Theatre review: The Cause of Thunder

David Hayman
David Hayman
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There’s so much history standing behind this latest touring show from Fair Pley Theatre of Glasgow that it sometimes seems to stagger a little under the pressure. There’s the whole history of the Scottish Labour and trade union movement, embodied in the character of Bob Cunningham, the retirement-age union official whose story shapes this new Chris Dolan monologue, as it did Dolan’s 2014 pre-referendum piece for the same character, The Pitiless Storm.

The Cause Of Thunder ***

The Tron Theatre, Glasgow

Then there’s the history of the actor David Hayman, as performer and citizen. Born for a job in the Bridgeton steelworks, trained up at the Citizens’ Theatre in the radical 1970s, and a one-time artistic director of 7:84 Scotland, Hayman has always been determined to link his work on stage and screen to the struggle to speak truth to power; and it’s hardly surprising that the audience at the Tron greets him like a comrade, and a star in whom they can take pride.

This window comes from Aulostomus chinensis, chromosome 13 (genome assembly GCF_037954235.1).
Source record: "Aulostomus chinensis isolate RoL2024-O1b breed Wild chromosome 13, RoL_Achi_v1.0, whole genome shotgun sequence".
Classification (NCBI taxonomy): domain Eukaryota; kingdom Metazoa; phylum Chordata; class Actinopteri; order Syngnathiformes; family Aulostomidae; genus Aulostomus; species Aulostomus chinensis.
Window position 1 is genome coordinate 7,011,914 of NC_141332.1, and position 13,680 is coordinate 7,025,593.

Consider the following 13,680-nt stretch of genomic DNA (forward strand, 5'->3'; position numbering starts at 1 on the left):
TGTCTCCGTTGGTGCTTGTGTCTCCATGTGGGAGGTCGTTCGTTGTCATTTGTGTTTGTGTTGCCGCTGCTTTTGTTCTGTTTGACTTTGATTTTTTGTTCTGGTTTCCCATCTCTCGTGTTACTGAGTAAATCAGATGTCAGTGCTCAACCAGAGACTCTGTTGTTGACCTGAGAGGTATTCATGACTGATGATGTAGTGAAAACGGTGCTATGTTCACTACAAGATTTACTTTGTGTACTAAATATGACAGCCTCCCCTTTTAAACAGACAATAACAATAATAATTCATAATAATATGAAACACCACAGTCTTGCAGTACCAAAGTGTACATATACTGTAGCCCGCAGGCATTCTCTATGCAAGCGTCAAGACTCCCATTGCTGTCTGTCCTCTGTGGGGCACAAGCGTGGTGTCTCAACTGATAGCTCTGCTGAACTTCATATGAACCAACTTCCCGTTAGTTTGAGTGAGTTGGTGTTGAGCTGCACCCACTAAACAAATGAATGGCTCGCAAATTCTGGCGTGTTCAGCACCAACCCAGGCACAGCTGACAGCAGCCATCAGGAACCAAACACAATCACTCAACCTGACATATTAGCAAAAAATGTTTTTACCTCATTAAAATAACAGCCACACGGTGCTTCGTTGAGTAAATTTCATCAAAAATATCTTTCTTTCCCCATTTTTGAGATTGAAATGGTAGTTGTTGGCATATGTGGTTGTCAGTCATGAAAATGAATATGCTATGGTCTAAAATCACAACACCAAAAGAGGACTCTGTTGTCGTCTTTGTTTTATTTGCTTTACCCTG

In this play, we see Bob at the point of possible retirement, in his local pub, mulling over a letter saying that he’s now eligible to hang up his marching boots. And Dolan’s text is at its strongest when it relaxes into a wry, funny and perceptive exploration of what that moment can mean. Hayman is brilliant at conjuring up the voices of Glasgow as they kindly patronise the old codger doddering to the shops, and equally brilliant at evoking Bob’s own inner monologue about the perils and possibilities of old age. The show also contains a streak of pure lyrical beauty, as Bob remembers the stories his late, estranged wife Ethel would tell him, a kind of Glasgow magic realism, half true, half fantastical.

What is more difficult, for Dolan and Hayman, is to find a way of talking about the present Trump-Brexit political impasse that doesn’t just repeat the rants we can see every day on a dozen social media groups. These intensely political passages often seem to emerge awkwardly, and at the wrong moment, from a story on a slightly different trajectory. Yet if Hayman, Dolan, and director David Hayman Jr. are struggling with the effort to give shape and meaning to the political moment we’re in, that puts them in exactly the same place as the rest of us and perhaps accounts for the warmth of the audience response to a show that’s brief and uneven, but absolutely memorable.

*On tour to Motherwell, Inverness, Dunkeld, Ullapool and Stornoway this week, and across Scotland until 12 March.